I ride often in France, and it works. Normally the only transgressors (or the vast majority) are those with GB plates on the car !

Enjoy

posted by cisgil23 [45 posts]
6th August 2013 - 11:21

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The problem with this collective responsibility nonsense is that it enables diversion from the real problem, ie there are too many road users out there below requisite standards.
For example, this morning on my morning commute, after been cut up for the third time by one particular London cabbie (very deliberately forcing me into the kerb) and finally getting p1ssed off enough to remonstrate with him, I ask what on earth he thinks he's doing when I am trying to safely and sensibly make my way along the road. His response, "maked a change dun't it". So there we have it, as a result of being collectively responsible for the actions of people I have never met, let alone spoken to, it is open season for a cabbie to carve up the next cyclist as a result.
This campaign is just cobblers. People who can't abide by the highway code need to be fined into compliance or off the road not turned into "nice".

posted by arfa [449 posts]
6th August 2013 - 11:37

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David Portland wrote:
Colin Peyresourde wrote:
a real world solution is to make people better cyclists

You could be the "best" (whatever that means) cyclist in the world and be mown down from behind by someone on the phone or rummaging in the footwell for a CD or with the sun in their eyes or arguing with their passenger.


Quite. Just look to the incident Wiggins had. Or any number of tales from pros nearly mown down whilst training in Britain.

posted by Al__S [494 posts]
6th August 2013 - 11:54

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arfa wrote:
The problem with this collective responsibility nonsense is that it enables diversion from the real problem, ie there are too many road users out there below requisite standards.
For example, this morning on my morning commute, after been cut up for the third time by one particular London cabbie (very deliberately forcing me into the kerb) and finally getting p1ssed off enough to remonstrate with him, I ask what on earth he thinks he's doing when I am trying to safely and sensibly make my way along the road. His response, "maked a change dun't it". So there we have it, as a result of being collectively responsible for the actions of people I have never met, let alone spoken to, it is open season for a cabbie to carve up the next cyclist as a result.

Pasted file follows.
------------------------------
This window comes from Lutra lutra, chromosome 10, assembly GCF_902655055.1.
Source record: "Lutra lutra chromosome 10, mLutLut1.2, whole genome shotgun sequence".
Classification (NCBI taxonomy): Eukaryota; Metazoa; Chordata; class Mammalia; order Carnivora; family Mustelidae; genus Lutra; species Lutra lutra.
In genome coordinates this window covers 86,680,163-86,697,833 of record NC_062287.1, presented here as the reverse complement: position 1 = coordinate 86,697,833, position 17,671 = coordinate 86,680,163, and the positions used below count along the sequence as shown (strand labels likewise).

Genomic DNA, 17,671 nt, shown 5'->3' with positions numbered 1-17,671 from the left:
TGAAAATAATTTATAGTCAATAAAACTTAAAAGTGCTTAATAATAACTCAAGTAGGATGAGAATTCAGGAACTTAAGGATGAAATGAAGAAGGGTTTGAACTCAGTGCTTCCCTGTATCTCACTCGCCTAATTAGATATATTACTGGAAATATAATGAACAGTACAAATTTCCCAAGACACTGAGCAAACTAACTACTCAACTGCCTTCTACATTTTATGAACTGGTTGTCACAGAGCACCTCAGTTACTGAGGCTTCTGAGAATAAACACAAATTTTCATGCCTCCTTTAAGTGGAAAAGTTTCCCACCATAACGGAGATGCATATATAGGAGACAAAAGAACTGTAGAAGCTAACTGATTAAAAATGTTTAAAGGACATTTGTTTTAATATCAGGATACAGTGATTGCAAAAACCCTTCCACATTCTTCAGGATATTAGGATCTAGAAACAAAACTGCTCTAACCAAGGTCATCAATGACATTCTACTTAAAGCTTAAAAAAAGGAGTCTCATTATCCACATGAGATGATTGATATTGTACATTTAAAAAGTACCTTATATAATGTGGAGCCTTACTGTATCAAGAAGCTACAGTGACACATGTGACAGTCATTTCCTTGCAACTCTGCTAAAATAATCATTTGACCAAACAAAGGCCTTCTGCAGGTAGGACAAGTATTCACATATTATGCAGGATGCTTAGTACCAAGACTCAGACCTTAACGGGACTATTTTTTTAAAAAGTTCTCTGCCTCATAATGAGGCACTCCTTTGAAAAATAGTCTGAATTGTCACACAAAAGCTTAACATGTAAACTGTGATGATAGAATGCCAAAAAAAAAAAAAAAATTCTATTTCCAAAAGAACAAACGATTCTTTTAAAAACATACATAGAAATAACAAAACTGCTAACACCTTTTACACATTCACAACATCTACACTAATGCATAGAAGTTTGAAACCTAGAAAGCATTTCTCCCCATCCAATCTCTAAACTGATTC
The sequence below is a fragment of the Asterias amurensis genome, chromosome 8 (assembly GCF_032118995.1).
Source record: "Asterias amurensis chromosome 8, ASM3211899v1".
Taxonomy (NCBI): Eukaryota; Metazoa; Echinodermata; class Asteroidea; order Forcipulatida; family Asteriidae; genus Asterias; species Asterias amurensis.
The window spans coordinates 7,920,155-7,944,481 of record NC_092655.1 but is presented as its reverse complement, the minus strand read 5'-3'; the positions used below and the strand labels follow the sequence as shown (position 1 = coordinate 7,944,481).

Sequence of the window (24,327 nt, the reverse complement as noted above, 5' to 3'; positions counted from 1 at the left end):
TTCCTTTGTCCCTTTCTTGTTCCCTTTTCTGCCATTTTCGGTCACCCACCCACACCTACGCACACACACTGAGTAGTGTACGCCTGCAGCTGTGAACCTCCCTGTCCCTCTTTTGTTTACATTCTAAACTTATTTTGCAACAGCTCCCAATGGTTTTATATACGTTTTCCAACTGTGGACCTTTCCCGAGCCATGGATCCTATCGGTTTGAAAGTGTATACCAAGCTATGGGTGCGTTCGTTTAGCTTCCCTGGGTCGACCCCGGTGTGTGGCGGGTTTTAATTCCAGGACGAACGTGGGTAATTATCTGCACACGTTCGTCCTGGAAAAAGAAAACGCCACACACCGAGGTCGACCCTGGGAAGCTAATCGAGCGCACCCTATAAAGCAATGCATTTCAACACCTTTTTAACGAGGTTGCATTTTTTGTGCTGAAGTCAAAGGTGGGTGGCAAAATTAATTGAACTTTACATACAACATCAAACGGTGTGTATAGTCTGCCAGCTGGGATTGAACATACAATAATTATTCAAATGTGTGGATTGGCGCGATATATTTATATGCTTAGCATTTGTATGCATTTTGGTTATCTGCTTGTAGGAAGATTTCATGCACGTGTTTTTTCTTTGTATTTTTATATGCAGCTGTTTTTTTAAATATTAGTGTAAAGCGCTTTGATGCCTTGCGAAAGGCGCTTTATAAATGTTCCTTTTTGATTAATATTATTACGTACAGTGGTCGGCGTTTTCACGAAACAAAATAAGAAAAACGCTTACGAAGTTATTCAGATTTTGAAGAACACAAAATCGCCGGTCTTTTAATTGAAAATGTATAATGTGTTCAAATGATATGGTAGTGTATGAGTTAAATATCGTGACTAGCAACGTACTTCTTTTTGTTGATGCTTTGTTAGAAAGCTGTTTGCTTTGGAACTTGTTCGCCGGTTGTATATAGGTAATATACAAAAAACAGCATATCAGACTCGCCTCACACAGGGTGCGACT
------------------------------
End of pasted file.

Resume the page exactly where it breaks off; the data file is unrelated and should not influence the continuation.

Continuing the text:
This campaign is just cobblers. People who can't abide by the highway code need to be fined into compliance or off the road not turned into "nice".

Well how about the three idiots that undertook my bus this morning while it was trying to disgorge it's passengers. I could hear the bus indicating, but instead of slowing and moving around the bus, they continued down the left-hand side. The bus was forced to a stop. You can see why public transport operators get annoyed....

posted by Colin Peyresourde [1087 posts]
6th August 2013 - 13:19

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Colin Peyresourde wrote:
arfa wrote:
The problem with this collective responsibility nonsense is that it enables diversion from the real problem, ie there are too many road users out there below requisite standards.
For example, this morning on my morning commute, after been cut up for the third time by one particular London cabbie (very deliberately forcing me into the kerb) and finally getting p1ssed off enough to remonstrate with him, I ask what on earth he thinks he's doing when I am trying to safely and sensibly make my way along the road. His response, "maked a change dun't it". So there we have it, as a result of being collectively responsible for the actions of people I have never met, let alone spoken to, it is open season for a cabbie to carve up the next cyclist as a result.
This campaign is just cobblers. People who can't abide by the highway code need to be fined into compliance or off the road not turned into "nice".

Well how about the three idiots that undertook my bus this morning while it was trying to disgorge it's passengers. I could hear the bus indicating, but instead of slowing and moving around the bus, they continued down the left-hand side. The bus was forced to a stop. You can see why public transport operators get annoyed....

Colin, you have illustrated my point. What do those 3 idiots have to do with any other cyclists who are obeying the law ? They are not a justification for anger towards another person who happens to choose the same mode of transport
There is no difference between this sort of logic than that of a racist who can only group individuals by their ethnicity. Sorry but the prevalence of prejudice towards cyclists needs to be turned around and not justified in any form

posted by arfa [449 posts]
6th August 2013 - 13:44

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Quote:
There are probably nine times as many car journeys as cycle journeys....so it is not so easy as that. Someone should start an ad campaign to help people understand statistics....

Of course there are more car journeys. I don't think it makes sense to target cyclists jumping lights just because they have a higher accident rate per journey. I think you need to reduce the absolute number of accidents, and you should concentrate on the group involved in 90% of all the traffic light cases. As a side effect, I bet you would also make the roads safer for cyclists and pedestrians if you targeted the sort of behaviour that results in motorists jumping lights.